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Brain gliomas: reporting essentials and treatment response

The diagnosis of brain glioma can challenging, particularly when the masses are very large. While the majority of gliomas are astrocytomas or oligodendrogliomas, enough are of other types that awareness of these others is critical. This course will begin with a review of some of the distinctive features of common and less common brain tumours, with particular focus on the distinctions that make a difference in approach.

Once a tumour is diagnosed and therapy instituted, clinicians will appreciate it greatly if you interpret the images with a mind to how they measure therapy response. This requires an awareness of the treatment regimen the patient is on, and changes in agents like steroid dose.

RECIST is applied throughout most of the body, but recently, the Response Assessment in NeuroOncology (RANO) criteria were published, to address some of the specifics of neurooncology [1]. These are still largely visually based, and some are retrospective, designed for clinical trials, not well-suited for patient management. If the patient is on trial, the referring physician may wish to have RANO-based assessments, but in cases where they are not on protocol, other styles of reporting are likely to be more valuable.

RANO is largely focused on conventional anatomic imaging methods, but new quantitative methods reflecting water diffusion and tumour perfusion appear to improve response assessment. Diffusion restriction typically reflects higher cell density seen in viable tumour as well as higher grade tumour [2]. Changes in apparent diffusion coefficient (sometimes referred to as functional diffusion mapping) can be very helpful in understanding an imaging examination [3]. Higher cerebral blood volume is also seen in viable tumour and higher grade tumours. When conventional, diffusion and perfusion all agree, the confidence in one's assessment can be high and some have proposed mathematical combinations to further improve diagnostic performance [4, 5]. However, they often do not agree, and it is critical to be aware of the limitations and pitfalls in these methods that might lead to a contradiction and an error in assessment.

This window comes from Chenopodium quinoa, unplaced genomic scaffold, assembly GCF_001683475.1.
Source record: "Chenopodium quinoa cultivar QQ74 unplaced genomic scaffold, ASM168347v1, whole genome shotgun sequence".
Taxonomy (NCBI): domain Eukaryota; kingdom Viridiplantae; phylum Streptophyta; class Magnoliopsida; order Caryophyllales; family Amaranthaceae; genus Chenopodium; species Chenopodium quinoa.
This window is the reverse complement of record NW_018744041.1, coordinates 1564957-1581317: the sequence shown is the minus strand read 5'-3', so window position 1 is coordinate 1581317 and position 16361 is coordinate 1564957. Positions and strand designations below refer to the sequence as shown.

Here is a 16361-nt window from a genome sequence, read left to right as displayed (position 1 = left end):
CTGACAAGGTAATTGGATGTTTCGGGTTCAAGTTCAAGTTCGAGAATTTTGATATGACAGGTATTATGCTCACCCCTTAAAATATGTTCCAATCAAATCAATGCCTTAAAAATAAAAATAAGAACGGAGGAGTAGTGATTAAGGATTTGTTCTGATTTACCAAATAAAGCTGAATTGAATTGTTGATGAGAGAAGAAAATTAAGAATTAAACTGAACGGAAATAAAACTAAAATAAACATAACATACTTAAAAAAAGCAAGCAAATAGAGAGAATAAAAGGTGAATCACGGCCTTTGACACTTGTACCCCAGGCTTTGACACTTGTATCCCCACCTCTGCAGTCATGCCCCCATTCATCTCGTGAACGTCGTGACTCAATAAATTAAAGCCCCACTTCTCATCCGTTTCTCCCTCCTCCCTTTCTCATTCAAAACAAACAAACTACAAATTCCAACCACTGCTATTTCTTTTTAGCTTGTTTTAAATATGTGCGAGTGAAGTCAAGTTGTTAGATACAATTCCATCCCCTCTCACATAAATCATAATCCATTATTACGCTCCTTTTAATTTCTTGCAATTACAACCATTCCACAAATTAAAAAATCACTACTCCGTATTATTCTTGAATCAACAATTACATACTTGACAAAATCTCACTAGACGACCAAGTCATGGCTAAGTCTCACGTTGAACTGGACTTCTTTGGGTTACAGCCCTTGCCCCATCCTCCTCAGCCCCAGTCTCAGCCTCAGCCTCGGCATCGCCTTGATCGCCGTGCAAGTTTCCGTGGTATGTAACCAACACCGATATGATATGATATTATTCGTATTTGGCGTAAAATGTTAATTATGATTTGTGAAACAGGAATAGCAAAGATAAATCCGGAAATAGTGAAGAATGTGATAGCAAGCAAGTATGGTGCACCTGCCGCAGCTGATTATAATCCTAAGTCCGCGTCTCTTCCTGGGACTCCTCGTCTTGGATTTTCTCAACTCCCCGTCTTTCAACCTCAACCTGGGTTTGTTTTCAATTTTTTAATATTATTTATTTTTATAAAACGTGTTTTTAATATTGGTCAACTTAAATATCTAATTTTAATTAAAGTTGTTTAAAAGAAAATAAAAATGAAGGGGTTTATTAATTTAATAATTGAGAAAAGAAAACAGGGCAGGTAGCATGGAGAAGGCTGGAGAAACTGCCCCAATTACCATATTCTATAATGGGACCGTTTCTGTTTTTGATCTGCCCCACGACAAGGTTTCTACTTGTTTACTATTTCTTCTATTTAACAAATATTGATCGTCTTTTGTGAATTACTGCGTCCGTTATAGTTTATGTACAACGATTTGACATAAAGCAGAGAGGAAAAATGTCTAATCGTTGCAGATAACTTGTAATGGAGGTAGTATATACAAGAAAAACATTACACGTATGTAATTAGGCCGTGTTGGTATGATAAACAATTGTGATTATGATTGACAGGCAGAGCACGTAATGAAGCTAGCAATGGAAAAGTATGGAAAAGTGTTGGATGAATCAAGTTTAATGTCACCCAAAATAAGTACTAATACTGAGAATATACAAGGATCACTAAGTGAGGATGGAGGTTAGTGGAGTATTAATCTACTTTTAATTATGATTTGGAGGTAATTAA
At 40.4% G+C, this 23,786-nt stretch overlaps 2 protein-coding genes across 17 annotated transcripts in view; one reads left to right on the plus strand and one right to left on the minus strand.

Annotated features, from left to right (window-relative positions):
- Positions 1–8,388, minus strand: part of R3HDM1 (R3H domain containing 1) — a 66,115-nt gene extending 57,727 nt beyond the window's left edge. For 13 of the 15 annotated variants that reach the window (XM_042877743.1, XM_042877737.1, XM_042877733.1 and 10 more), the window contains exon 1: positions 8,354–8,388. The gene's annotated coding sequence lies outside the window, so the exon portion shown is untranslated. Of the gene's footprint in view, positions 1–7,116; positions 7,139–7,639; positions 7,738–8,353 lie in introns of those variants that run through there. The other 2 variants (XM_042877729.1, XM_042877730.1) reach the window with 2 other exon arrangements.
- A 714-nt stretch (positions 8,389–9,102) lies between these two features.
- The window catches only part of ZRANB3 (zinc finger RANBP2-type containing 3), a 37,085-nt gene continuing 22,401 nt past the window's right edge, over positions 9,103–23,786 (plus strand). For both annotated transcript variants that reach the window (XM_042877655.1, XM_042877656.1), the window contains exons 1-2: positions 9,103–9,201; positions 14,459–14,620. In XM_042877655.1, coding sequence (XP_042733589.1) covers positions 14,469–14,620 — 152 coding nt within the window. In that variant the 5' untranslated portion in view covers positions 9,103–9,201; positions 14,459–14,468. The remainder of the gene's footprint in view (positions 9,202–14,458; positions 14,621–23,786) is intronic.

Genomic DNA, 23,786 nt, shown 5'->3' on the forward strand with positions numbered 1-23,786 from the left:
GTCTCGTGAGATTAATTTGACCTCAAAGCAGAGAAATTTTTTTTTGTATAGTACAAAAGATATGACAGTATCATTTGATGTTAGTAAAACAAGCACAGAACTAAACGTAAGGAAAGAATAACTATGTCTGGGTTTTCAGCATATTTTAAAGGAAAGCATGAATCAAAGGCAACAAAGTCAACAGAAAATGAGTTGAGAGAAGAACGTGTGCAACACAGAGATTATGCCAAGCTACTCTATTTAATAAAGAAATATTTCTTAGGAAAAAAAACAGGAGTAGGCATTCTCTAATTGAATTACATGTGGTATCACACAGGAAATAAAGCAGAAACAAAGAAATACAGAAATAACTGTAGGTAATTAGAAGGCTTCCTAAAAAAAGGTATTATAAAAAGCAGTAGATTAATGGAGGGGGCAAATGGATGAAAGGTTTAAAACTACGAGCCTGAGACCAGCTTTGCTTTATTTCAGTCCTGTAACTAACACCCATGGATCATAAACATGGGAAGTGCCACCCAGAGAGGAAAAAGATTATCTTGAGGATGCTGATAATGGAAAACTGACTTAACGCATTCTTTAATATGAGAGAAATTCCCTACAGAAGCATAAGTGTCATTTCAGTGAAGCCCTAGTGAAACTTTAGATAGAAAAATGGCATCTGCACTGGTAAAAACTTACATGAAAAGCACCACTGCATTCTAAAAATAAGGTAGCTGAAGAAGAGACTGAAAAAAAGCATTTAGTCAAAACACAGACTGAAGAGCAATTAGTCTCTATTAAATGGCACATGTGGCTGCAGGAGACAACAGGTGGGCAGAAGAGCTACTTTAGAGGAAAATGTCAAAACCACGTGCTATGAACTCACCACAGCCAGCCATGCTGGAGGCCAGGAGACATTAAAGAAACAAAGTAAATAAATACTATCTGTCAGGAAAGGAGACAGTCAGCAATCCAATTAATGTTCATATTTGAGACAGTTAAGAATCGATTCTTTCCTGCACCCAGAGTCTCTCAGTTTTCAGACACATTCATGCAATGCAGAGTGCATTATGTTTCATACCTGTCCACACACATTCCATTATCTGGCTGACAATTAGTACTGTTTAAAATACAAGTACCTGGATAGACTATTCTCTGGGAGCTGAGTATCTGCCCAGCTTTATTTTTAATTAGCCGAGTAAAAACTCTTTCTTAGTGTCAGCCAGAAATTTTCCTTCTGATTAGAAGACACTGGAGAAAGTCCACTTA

The combination of temozolomide and radiation has been shown to improve survival but also has a high rate of pseudoprogression, which is present in 1/3 to 1/2 of subjects, particularly when the tumour is MGMT methylated [6]. It is important to distinguish pseudoprogression from true progression so that patients can be maintained on effective therapy. Patients with true progression are often switched to anti-angiogenic agents that can dramatically reduce enhancement and cerebral blood volume, suggesting response, when the tumour is still growing (pseudoresponse). Imaging findings that can help to diagnose pseudoresponse will also be discussed. Newer agents like measles vaccine can also produce imaging findings that can be confusing and confounding, and examples will be presented.


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Correspondence to Bradley J Erickson.

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This article is published under license to BioMed Central Ltd. This is an Open Access article distributed under the terms of the Creative Commons Attribution License (, which permits unrestricted use, distribution, and reproduction in any medium, provided the original work is properly cited. The Creative Commons Public Domain Dedication waiver ( applies to the data made available in this article, unless otherwise stated.

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Erickson, B.J. Brain gliomas: reporting essentials and treatment response. Cancer Imaging 15 (Suppl 1), O39 (2015).

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